The last year has been challenging for all of us — a global pandemic, intense political culture, grieving lives lost and our pre-COVID life, and _____________ (fill in your blank). We’ve made it to the one-year mark of when our world, and life as we know it, shut down. One year. Let that sink in for a moment.
My first COVID response email from my school district was sent on March 9, 2020, and within a week, we learned that the district would be closed from March 18-April 3, 2020. Throughout the next year, we all lived in flux — empty toilet paper shelves, no school to virtual school or working from home, ever changing news about the virus, Zoomed in and out, and the prayers for a vaccine to hopefully end this all. Yet, in all of this flux, we found joys, neighborly generosity, creative solutions to distance and safe interactions, and never forgot that God is with us always.
For me, this year has been difficult as a "people person." Surprise! I am my best self when busy and surrounded by people. I love festivals, concerts, camps, mission trips, work/school and a church community when it’s full of people and life. We all know COVID living has felt a little lifeless at times, and has taken (or continues to take) a toll on our mental, emotional, physical, and spiritual health, and all for good reason. Yet, amidst all this, we found ways to be a good neighbor in our world and to one another.
The first part of this scripture, “You shall love the Lord your God with all your heart, and with all your soul, and with all your strength, and with all your mind,” is a constant in our lives. My soul has been heavy with COVID’s impact, student/youth and family needs, and lacking the fire I feel from engaging with people. My strength has dwindled from sitting on my couch for too many streamed shows and Zooming. My mind has been overwhelmed with so many different routines, but also with boredom — like I’m going to organize every closet kind of boredom. And yet, when I prayed, coordinated a local mission trip, hosted virtual confirmation and turned to God, I did so fiercely with my heart, soul, strength, and mind. This love fueled me to continue and do my best each and every day, even when it’s hard.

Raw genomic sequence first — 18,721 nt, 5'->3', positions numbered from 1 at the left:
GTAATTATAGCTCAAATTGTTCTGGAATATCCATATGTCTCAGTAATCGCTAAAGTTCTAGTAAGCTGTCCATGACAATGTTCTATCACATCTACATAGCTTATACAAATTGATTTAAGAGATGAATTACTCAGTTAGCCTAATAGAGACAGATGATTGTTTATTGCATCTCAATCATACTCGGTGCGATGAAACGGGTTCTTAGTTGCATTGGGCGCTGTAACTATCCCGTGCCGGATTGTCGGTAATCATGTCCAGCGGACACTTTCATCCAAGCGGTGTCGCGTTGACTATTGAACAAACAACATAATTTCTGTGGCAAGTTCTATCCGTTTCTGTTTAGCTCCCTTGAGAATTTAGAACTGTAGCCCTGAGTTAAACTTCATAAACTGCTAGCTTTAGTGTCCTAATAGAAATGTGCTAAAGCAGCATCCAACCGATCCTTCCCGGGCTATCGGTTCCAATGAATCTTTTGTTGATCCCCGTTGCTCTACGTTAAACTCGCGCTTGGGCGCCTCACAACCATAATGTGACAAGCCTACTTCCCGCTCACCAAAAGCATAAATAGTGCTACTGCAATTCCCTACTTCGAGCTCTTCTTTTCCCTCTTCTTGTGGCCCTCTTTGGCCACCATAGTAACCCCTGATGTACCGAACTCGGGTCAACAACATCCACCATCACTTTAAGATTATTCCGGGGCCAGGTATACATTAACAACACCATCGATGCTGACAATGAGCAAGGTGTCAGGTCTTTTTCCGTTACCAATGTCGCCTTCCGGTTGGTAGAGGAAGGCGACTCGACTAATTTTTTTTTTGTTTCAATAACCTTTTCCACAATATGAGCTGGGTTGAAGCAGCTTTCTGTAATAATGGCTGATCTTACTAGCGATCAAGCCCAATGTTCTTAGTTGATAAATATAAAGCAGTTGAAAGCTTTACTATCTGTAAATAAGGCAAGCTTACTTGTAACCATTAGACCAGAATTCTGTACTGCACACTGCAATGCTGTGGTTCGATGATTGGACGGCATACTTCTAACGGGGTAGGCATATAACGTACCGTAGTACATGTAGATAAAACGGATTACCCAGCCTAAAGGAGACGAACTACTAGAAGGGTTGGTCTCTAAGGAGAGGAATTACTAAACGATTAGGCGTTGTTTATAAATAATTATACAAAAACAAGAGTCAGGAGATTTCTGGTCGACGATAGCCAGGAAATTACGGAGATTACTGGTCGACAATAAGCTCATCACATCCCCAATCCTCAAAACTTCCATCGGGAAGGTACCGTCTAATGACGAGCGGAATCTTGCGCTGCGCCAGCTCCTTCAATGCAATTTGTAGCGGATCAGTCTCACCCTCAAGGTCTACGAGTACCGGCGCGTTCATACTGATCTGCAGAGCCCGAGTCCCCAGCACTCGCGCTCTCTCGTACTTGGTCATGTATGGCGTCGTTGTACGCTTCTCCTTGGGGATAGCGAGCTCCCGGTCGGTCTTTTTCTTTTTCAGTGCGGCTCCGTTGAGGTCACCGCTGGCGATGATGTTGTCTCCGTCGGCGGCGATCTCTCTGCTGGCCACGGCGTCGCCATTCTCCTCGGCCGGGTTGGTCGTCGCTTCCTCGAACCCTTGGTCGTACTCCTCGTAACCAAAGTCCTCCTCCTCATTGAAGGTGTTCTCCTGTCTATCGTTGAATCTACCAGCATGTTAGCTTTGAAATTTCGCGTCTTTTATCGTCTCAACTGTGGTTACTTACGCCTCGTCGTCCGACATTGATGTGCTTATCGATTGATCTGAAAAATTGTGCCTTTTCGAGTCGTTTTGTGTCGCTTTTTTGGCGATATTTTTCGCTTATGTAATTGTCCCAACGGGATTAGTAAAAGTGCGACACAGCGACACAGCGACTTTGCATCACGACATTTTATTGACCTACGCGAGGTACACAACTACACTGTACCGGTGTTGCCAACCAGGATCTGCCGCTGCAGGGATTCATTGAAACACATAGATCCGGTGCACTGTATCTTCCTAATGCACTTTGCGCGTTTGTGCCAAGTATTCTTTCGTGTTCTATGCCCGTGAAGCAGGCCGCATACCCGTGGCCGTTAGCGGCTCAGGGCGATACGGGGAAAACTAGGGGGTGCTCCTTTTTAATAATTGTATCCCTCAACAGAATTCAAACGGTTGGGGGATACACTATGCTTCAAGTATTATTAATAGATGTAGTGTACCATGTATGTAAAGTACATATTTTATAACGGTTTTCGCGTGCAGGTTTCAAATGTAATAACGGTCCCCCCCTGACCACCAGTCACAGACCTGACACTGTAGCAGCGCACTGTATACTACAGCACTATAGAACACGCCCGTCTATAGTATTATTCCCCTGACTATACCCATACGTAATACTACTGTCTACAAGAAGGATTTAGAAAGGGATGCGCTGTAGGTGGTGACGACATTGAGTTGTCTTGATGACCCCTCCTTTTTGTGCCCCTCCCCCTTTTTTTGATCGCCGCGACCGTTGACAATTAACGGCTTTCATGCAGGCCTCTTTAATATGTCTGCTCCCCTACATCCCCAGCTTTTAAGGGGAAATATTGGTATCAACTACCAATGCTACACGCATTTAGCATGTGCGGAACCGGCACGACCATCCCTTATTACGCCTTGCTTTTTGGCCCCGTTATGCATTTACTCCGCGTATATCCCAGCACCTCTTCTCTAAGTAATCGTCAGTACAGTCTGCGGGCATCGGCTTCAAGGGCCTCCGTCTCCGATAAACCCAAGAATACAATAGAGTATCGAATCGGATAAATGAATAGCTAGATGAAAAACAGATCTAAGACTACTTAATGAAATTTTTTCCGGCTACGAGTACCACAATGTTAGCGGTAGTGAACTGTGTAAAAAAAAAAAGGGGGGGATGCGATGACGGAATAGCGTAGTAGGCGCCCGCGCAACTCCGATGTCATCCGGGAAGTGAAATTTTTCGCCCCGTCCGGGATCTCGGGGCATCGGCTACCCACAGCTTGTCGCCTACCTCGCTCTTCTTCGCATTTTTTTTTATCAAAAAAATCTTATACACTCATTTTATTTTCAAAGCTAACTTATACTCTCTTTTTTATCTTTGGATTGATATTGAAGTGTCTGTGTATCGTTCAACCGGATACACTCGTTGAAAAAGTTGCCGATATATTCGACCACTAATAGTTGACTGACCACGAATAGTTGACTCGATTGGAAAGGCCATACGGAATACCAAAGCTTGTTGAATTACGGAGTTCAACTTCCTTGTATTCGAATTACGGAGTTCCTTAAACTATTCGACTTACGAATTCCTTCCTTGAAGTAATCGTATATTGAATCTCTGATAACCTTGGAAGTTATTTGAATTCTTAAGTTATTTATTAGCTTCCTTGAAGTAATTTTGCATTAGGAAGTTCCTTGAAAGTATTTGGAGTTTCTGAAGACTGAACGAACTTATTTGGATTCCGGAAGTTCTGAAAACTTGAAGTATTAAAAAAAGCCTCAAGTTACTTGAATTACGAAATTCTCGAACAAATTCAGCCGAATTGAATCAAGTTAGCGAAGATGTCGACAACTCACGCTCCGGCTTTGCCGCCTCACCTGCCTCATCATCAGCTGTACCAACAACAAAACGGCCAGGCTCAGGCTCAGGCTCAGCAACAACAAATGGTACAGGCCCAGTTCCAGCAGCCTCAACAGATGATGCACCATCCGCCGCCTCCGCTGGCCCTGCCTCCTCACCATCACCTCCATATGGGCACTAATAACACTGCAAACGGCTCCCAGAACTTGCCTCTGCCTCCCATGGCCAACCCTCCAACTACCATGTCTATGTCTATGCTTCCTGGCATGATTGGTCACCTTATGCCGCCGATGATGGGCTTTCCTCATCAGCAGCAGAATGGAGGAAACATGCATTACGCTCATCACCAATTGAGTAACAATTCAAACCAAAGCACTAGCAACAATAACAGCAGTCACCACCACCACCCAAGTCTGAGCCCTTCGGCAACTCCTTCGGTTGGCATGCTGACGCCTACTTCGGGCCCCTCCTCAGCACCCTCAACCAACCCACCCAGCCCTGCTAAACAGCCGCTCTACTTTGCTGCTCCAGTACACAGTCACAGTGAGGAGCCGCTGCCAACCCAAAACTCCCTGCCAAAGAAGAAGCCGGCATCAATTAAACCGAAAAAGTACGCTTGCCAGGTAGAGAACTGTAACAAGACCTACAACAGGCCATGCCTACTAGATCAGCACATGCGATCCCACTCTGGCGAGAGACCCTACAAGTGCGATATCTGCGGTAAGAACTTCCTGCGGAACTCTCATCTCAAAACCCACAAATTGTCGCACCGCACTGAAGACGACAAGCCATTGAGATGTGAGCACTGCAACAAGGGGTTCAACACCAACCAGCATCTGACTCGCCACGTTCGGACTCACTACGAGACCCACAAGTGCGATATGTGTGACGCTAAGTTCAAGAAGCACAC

Lent is traditionally a dark time, a time for reflection, and I know that all of us could write a comparable pandemic narrative. What spoke to me most about this scripture was the last bit — to love “your neighbor as yourself.” Loving myself is always tough because I’m critical, reflective, and a perfectionist. However, this year I’ve wrestled with loneliness, being hard on myself because I didn’t do enough for the day, and finding it difficult to reach out to friends because I was overwhelmed. My message for you (and for myself) is to take time for self-care. Look for the joys or grateful moments in each day and lift your thanks to God. Many people in our St. Lucas community and personal lives are good neighbors and are ready to support one another with grace and love in any way we can. But we cannot seem to extend the same love and grace to ourselves. I challenge you this week to do a little something for yourself that brings you joy, so that you can share that joy with others.
As our world continues to change with more in-person gatherings, vaccine availability, and a new routine (again), embrace these changes with self-care, grace, and love that you would extend to any neighbor. Be gentle with yourself and continue to love with all your heart, soul, strength and mind, and love your neighbor as yourself. Make Lent Make a Difference in your life through self-care so that you can continue to be the hands and feet of Christ to others.